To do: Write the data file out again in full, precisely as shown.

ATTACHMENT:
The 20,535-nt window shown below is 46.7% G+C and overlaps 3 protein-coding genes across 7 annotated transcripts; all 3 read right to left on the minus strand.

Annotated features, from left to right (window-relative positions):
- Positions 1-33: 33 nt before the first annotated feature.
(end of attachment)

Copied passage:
The 20,535-nt window shown below is 46.7% G+C and overlaps 3 protein-coding genes across 7 annotated transcripts; all 3 read right to left on the minus strand.

Annotated features, from left to right (window-relative positions):
- Positions 1-33: 33 nt before the first annotated feature.